For NPs where geographical information is available, it appears that most of them are produced by organisms that have been isolated in Asia (Fig. 4). This bias is introduced by the intensive study by scientists of the traditional Chinese and Indian medicines and by the big efforts in isolation and elucidation of NPs from medicinal plants. NPs from the African continent are also well represented in COCONUT (Fig. 4), mainly due to the scientific interest in African traditional medicines and African biodiversity. There is, for now, no data from the biodiversity of the Australian continent, and only very little data for NPs isolated from endemic European organisms. NPs from the Americas are mainly extracted and solved while Brazilian and Mexican biodiversity exploration. Only a few NPs are present in more than one continent, mainly in Asia and Africa, and the overlap values are biased by the very different NPs set sizes between the different continents.

Fig. 3
figure 3

Overlap of NPs taxonomic provenance in COCONUT

Fig. 4
figure 4

Overlap of NPs geographic provenance in COCONUT

Web interface and technical specificities

All COCONUT data is stored with MongoDB, a cross-platform document-oriented NoSQL database program. The smallest unit in MongoDB is a document, composed of key and value pairs that are similar to JSON objects. Documents of the same nature are organized in collections, which are the equivalent of the SQL-based databases tables. MongoDB is particularly adapted to big and complex data, supports multiple indexing, including text indexing allowing enhanced text search in text-indexed fields and contains a wide range of in-build search and analysis functions.

Two major collections are present in the COCONUT database: SourceNaturalProduct, which contains the original NPs data collected from the open sources, and UniqueNaturalProduct, the unified and curated collection of NPs. The full version of COCONUT with all the calculated features can be accessed as a MongoDB dump in the Downloads section of the website. Requests for displaying additional crucial features in the web interface and making them searchable through the advanced search interface are welcome via the COCONUT GitHub tracker (see below).

The COCONUT online front-end is developed entirely with React.js [26], a JavaScript library to build responsive and efficient user interfaces. The OpenChemLib library [27] is used to handle the chemical editor for the search functions. The COCONUT back-end, allowing to process the front-end requests and to communicate with the database is written in Kotlin and Java 11 using the Spring framework. The CDK [13] library is used to process chemical information and formats.

COCONUT web interface, back-end and database are entirely Dockerised, allowing a quick and easy deployment on local servers and cloud. All the code, for both front-end and back-end, is available on GitHub (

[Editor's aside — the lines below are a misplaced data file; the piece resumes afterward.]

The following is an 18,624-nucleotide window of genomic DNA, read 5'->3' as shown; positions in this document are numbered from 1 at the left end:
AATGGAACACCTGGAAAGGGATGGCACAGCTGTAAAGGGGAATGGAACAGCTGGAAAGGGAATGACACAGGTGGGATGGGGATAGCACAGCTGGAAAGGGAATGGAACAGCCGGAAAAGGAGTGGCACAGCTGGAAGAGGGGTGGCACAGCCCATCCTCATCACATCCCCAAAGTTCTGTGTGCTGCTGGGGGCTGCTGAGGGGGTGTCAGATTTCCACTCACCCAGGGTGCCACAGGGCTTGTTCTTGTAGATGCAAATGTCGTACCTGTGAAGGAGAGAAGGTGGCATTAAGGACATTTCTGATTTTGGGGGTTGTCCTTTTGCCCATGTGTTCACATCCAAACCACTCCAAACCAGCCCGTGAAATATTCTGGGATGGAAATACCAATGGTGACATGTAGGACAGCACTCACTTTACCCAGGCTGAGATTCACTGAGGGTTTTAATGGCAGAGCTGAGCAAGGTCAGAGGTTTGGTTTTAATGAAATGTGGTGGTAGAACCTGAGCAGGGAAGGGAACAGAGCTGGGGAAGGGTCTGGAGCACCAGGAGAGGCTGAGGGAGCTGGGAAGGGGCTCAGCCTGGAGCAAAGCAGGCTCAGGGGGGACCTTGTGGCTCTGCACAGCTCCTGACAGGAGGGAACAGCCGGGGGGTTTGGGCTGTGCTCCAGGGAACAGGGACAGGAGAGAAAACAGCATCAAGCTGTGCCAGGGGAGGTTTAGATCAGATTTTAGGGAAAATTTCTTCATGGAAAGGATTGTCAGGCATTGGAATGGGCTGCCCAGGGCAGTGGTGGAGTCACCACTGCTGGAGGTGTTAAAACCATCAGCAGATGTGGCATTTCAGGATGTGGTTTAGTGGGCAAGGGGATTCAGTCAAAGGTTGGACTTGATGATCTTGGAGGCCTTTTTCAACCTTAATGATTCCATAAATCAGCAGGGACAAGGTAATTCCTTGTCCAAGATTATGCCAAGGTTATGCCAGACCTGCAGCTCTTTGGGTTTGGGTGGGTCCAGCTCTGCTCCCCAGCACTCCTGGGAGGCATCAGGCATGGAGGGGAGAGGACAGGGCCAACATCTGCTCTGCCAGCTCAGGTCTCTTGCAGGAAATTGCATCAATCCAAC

Searching the database

COCONUT online has been developed to be a full-fledged chemical database and in particular to fit the NPs structural and annotational particularities, with all the subsequent functions. At the moment, the chemical search is uncommon with MongoDB, therefore several approaches have been implemented to run molecular substructure and similarity searches.

Simple search

The so-called “simple” search can be performed using the header search bar. The users can enter there molecule names (e.g. “curcumin”), SMILES, InChI, InChi key, COCONUT ids and molecular formulas. Name search uses native MongoDB text indexing, allowing fuzzy, flexible search in the “name” and “synonyms” fields. The input string type is first identified using regular expressions, then the DB is queried against the appropriate fields, and the result, when exists, is returned to the front-end.

Substructure search implementation

Searching for an exact substructure in a MongoDB database of molecules appears to be surprisingly easy. Each molecule in the database needs to have their fingerprints of choice (in COCONUT are used the PubChem fingerprints) to be precomputed and stored as a list of bytes (BinData type in MongoDB). The query molecule (substructure) then needs to have its fingerprint to be also computed and to be matched against the database using the $allBitsSet function [28]. This native to MongoDB function allows to select documents in a collection where a BinData field has all the query bits set to “on” (but can have bits set to “on” that are not present in the query). To confirm the substructure match, the user can select between the default Ullmann [29], the Vento-Foggia [30] and the depth-first (DF) [31] pattern matching approaches, all performed using the CDK in-build algorithms. These three pattern matching techniques tend to, generally, return very similar results, the difference between them lying rather in their approach to matching substructures, therefore the usage of the default, Ullmann, method is to be privileged by users unfamiliar with the intricacies of such matching.

Similarity search implementation

Similarity search with MongoDB was implemented following the excellent ChEBML blog post on LSH-based similarity search in MongoDB [32] and adapted to Java, Kotlin and Spring data. In this approach, the MongoDB aggregation framework is used to perform inverted indexing search against PubChem fingerprints stored in a separate table and referencing COCONUT identifiers that contain the molecular features encoded by each bit.